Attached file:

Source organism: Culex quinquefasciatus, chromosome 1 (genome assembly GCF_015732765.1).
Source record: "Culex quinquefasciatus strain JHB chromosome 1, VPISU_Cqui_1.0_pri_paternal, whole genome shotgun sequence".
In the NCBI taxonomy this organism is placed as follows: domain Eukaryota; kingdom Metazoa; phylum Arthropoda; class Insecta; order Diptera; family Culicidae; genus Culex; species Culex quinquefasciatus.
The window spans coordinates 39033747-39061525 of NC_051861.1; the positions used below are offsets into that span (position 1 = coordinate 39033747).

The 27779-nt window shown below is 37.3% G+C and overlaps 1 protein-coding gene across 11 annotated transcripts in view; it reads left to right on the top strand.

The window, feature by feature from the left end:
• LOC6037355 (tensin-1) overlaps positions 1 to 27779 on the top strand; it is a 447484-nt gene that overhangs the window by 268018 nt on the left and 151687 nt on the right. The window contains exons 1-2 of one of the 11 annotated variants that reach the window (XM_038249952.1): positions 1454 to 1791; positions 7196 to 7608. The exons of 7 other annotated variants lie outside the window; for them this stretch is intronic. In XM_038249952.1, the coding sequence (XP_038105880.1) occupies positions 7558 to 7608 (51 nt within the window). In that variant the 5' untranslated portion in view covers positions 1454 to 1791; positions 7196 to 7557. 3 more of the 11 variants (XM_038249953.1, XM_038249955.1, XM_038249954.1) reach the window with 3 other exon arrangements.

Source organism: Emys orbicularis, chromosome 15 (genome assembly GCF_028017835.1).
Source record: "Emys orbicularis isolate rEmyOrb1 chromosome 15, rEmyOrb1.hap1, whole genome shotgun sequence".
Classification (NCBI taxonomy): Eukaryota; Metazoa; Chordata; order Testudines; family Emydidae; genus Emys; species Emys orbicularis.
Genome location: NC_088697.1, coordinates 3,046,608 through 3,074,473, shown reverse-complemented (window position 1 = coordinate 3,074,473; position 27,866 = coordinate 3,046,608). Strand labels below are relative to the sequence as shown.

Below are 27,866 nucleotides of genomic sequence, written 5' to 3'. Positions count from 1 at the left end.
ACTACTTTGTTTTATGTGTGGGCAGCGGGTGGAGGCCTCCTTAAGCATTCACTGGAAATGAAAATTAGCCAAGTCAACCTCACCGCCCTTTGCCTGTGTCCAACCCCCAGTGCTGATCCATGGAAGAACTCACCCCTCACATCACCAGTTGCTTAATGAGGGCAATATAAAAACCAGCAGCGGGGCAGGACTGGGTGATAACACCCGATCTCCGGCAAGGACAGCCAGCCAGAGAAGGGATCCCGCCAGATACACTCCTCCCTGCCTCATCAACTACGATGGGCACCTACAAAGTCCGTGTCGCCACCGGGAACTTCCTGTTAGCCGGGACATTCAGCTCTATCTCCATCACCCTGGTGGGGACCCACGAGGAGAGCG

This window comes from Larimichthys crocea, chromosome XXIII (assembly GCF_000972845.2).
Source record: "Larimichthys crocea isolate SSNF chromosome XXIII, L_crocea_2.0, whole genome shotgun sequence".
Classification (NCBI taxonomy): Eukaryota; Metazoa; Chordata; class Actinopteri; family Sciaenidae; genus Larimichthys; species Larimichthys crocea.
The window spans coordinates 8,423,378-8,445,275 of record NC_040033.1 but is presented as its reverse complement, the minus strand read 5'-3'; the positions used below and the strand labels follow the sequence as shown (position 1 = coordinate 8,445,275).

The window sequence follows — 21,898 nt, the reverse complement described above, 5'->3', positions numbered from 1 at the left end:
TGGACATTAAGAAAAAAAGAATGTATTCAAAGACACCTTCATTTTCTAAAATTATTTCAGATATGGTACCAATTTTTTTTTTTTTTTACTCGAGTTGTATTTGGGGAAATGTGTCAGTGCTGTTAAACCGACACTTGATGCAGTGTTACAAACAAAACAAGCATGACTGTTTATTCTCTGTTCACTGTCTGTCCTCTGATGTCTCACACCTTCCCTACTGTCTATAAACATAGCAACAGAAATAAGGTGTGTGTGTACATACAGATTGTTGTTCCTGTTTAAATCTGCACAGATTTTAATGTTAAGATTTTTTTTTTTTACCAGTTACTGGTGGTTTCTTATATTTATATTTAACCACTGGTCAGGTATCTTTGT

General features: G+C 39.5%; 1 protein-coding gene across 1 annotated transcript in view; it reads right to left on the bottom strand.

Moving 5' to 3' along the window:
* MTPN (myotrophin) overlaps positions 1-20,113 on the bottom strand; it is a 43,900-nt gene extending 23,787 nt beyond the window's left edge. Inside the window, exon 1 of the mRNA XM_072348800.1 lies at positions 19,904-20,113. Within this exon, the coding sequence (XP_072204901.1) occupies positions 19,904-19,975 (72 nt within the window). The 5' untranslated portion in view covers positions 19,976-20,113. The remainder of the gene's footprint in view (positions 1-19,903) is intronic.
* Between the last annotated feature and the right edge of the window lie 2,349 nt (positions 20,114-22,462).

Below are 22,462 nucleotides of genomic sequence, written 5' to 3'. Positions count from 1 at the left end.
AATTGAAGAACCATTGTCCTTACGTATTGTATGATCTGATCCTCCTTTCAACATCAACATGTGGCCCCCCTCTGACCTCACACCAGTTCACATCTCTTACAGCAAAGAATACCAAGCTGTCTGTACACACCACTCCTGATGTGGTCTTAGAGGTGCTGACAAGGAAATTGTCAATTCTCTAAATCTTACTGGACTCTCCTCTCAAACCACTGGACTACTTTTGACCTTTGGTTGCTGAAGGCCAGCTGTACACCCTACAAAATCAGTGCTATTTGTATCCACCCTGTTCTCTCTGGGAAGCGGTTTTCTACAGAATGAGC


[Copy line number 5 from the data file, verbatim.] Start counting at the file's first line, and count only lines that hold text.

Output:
The 27779-nt window shown below is 37.3% G+C and overlaps 1 protein-coding gene across 11 annotated transcripts in view; it reads left to right on the top strand.